Parkland-UT Southwestern PROSPR Center: Colon cancer screening in a safety net: Organizational & patient factors influencing guideline-based CRC screening
Completion of the colorectal cancer (CRC) screening process, particularly follow-up of abnormal tests, results in detection of CRC at earlier stages. The process, which involves several steps and interfaces between patients, physicians, and clinic staff, is sub-optimal in the US, especially among under- and un-insured populations. These populations depend on safety-net clinical provider networks for their medical home, so safety-nets hold tremendous potential to reach out and deliver the CRC screening process to those needing it most. Safety-net patients and amp;apos; degree of social disadvantage (e.g., income, housing situation, social network and amp; support) makes the screening process particularly challenging to complete. Little is known about how safety-nets address inadequate insurance and patient social disadvantage to overcome these challenges. Organizational factors such as culture, structure, and protocols may be key factors to improving CRC screening in safety-nets.
This project uses qualitative methods (document analysis, participant observation, semi-structured interviews) and quantitative methods (EMR abstraction, hierarchical modeling) to elucidate organizational and patient factors associated with the CRC screening process in Parkland Health and Hospital System (Parkland), the integrated safety-net network for disadvantaged populations in Dallas County. The project has three specific aims: 1) Characterize the organizational factors at the network- and clinic-levels that influence guideline-based CRC screening process among patients in the safety-net network; 2) Characterize patient interactions with the safety-net network during the CRC screening process including those patients enrolled in Projects 1 and 2 of our PROSPR center; 3) Examine the effect of patients and amp;apos; degree of social disadvantage on completion of guideline-based CRC screening and follow-up and organizational factors (characterized in Aim 1) that may modify these relationships. This innovative mixed-methods approach will characterize best practices in CRC screening within a safety-net network. These findings will help address needs of disadvantaged populations and aid development of evidence-based interventions in the complex health care environment of disadvantaged populations.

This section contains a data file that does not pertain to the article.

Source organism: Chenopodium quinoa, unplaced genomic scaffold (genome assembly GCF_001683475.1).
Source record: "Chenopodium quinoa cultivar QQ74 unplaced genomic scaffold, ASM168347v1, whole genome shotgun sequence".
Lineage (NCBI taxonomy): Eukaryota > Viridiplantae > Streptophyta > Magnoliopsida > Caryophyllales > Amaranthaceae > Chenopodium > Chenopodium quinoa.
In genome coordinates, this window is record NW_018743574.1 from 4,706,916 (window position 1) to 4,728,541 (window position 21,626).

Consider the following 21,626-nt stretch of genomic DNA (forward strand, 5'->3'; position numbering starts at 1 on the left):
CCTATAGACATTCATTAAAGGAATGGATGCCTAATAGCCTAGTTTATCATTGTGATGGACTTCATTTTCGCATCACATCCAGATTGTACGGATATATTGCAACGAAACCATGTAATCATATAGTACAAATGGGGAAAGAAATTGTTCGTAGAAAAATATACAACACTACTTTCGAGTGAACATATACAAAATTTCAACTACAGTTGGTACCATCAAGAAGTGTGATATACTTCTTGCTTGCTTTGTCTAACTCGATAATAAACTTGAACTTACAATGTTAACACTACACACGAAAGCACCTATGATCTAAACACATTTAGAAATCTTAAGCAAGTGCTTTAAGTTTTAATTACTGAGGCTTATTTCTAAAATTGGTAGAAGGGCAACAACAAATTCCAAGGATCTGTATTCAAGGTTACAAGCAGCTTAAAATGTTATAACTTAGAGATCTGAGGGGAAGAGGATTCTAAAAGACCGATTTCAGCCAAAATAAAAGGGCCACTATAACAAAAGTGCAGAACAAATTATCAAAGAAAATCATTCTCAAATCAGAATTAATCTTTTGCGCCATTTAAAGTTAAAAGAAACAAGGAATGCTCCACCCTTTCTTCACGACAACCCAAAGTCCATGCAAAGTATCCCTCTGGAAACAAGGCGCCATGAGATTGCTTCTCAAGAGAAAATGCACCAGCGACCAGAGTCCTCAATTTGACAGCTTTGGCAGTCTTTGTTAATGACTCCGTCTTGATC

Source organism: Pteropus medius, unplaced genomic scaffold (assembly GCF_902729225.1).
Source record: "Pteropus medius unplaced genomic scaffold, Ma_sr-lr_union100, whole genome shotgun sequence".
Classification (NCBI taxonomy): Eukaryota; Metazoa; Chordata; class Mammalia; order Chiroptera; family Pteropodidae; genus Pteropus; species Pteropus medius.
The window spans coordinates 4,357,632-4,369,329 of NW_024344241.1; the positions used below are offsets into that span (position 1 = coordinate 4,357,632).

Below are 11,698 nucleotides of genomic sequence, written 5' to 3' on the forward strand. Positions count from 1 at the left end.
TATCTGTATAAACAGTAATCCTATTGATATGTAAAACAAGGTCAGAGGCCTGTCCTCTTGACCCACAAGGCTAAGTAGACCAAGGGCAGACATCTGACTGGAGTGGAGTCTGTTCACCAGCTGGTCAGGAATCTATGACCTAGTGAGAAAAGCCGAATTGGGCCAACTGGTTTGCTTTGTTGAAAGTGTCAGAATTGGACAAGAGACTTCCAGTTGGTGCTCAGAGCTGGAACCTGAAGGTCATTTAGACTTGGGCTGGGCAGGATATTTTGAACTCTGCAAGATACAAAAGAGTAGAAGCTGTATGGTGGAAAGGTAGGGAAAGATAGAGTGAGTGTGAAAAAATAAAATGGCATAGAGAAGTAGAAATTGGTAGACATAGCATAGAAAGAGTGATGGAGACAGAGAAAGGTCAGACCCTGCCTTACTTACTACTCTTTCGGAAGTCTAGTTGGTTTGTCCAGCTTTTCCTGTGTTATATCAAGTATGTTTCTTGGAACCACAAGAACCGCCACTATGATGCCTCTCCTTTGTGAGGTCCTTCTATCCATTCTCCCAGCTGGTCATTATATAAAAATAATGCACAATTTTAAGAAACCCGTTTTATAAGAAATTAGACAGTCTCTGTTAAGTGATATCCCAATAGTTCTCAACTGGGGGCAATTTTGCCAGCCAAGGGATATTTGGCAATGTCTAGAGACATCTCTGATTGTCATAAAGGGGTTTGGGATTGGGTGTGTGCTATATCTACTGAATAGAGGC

Human subjects in this project will consist of both selected primary care patients who speak English and/or Spanish, ages 50-64, seeking care at Parkland community-oriented primary care clinics; and selected physicians and staff of those clinics and the GI specialty clinic.
• Inclusion criteria for patient participants include: As stated in the Screening Process Documentation Unit (SPDU) (Parkland-UT Southwestern PROSPR Center IRB #082011-040) we will include Dallas county resident age 50 to 64 years old with at least one visit to a Parkland adult primary care clinic between January 2010–September 2011 or become eligible during the study period (October 2011–September 2016). This method of continued rolling recruitment will maximize identification of screen-eligible patients. We will continue to follow patients in the study cohort database and collect EMR data until the conclusion of the study. Additional criteria to patient participants in interviews include: adults age 50-64, able to read, speak and comprehend English and/or Spanish, the capacity to comprehend study information, and ability to communicate with voice (to participate in interviews). Based on electronic medical record data, patients will be sampled at various points in the screening test follow-up process for semi-structured interviews. Both English and Spanish speakers will be eligible for participation.
• Inclusion criteria for physicians and staff include: current employment with a Parkland primary care or GI specialty care clinic, involved in CRC screening or diagnosis. Both women and men will be eligible to participate but participation is dependent on the current sex (gender) profile of personnel employed in the Parkland network. All physicians and staff that meet the criteria outlined above will be eligible for participation. We anticipate an age range of 18-89 for physicians and staff participants. No racial or ethnic group will be excluded from participation.